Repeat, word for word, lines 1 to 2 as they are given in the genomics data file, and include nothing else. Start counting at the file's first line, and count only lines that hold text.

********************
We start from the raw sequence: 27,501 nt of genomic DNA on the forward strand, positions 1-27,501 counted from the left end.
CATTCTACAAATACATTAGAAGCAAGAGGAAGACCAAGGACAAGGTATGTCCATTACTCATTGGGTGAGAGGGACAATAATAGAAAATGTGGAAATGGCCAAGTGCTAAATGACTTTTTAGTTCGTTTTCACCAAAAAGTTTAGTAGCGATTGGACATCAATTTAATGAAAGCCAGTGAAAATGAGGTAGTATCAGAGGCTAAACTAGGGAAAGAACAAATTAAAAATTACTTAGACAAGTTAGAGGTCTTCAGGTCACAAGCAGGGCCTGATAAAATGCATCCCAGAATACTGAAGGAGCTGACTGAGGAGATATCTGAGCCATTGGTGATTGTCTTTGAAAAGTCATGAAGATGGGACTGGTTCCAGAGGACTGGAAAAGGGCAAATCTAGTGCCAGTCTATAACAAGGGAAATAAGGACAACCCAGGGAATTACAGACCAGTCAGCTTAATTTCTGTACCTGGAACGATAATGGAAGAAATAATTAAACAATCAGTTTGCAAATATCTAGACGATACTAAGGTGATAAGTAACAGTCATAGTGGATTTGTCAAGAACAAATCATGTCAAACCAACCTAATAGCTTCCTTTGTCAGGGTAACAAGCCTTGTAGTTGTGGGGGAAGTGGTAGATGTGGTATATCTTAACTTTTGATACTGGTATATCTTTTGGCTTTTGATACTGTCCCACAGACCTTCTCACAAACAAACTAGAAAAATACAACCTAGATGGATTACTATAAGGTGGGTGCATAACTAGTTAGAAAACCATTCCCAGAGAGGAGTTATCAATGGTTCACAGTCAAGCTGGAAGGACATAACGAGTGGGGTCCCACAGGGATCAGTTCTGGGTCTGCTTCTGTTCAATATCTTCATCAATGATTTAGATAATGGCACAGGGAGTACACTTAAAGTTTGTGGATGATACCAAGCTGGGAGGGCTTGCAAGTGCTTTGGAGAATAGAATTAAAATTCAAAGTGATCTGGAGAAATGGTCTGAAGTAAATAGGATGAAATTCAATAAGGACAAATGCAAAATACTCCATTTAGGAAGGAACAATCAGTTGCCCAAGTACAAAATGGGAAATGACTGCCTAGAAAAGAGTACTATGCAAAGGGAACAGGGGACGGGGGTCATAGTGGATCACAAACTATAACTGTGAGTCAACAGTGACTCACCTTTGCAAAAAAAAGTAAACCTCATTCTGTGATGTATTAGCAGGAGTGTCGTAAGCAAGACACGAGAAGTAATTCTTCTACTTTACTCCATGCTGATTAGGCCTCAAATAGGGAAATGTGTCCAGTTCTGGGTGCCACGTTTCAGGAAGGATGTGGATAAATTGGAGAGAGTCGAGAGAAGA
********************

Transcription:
We start from the raw sequence: 27,501 nt of genomic DNA on the forward strand, positions 1-27,501 counted from the left end.
CATTCTACAAATACATTAGAAGCAAGAGGAAGACCAAGGACAAGGTATGTCCATTACTCATTGGGTGAGAGGGACAATAATAGAAAATGTGGAAATGGCCAAGTGCTAAATGACTTTTTAGTTCGTTTTCACCAAAAAGTTTAGTAGCGATTGGACATCAATTTAATGAAAGCCAGTGAAAATGAGGTAGTATCAGAGGCTAAACTAGGGAAAGAACAAATTAAAAATTACTTAGACAAGTTAGAGGTCTTCAGGTCACAAGCAGGGCCTGATAAAATGCATCCCAGAATACTGAAGGAGCTGACTGAGGAGATATCTGAGCCATTGGTGATTGTCTTTGAAAAGTCATGAAGATGGGACTGGTTCCAGAGGACTGGAAAAGGGCAAATCTAGTGCCAGTCTATAACAAGGGAAATAAGGACAACCCAGGGAATTACAGACCAGTCAGCTTAATTTCTGTACCTGGAACGATAATGGAAGAAATAATTAAACAATCAGTTTGCAAATATCTAGACGATACTAAGGTGATAAGTAACAGTCATAGTGGATTTGTCAAGAACAAATCATGTCAAACCAACCTAATAGCTTCCTTTGTCAGGGTAACAAGCCTTGTAGTTGTGGGGGAAGTGGTAGATGTGGTATATCTTAACTTTTGATACTGGTATATCTTTTGGCTTTTGATACTGTCCCACAGACCTTCTCACAAACAAACTAGAAAAATACAACCTAGATGGATTACTATAAGGTGGGTGCATAACTAGTTAGAAAACCATTCCCAGAGAGGAGTTATCAATGGTTCACAGTCAAGCTGGAAGGACATAACGAGTGGGGTCCCACAGGGATCAGTTCTGGGTCTGCTTCTGTTCAATATCTTCATCAATGATTTAGATAATGGCACAGGGAGTACACTTAAAGTTTGTGGATGATACCAAGCTGGGAGGGCTTGCAAGTGCTTTGGAGAATAGAATTAAAATTCAAAGTGATCTGGAGAAATGGTCTGAAGTAAATAGGATGAAATTCAATAAGGACAAATGCAAAATACTCCATTTAGGAAGGAACAATCAGTTGCCCAAGTACAAAATGGGAAATGACTGCCTAGAAAAGAGTACTATGCAAAGGGAACAGGGGACGGGGGTCATAGTGGATCACAAACTATAACTGTGAGTCAACAGTGACTCACCTTTGCAAAAAAAAGTAAACCTCATTCTGTGATGTATTAGCAGGAGTGTCGTAAGCAAGACACGAGAAGTAATTCTTCTACTTTACTCCATGCTGATTAGGCCTCAAATAGGGAAATGTGTCCAGTTCTGGGTGCCACGTTTCAGGAAGGATGTGGATAAATTGGAGAGAGTCGAGAGAAGA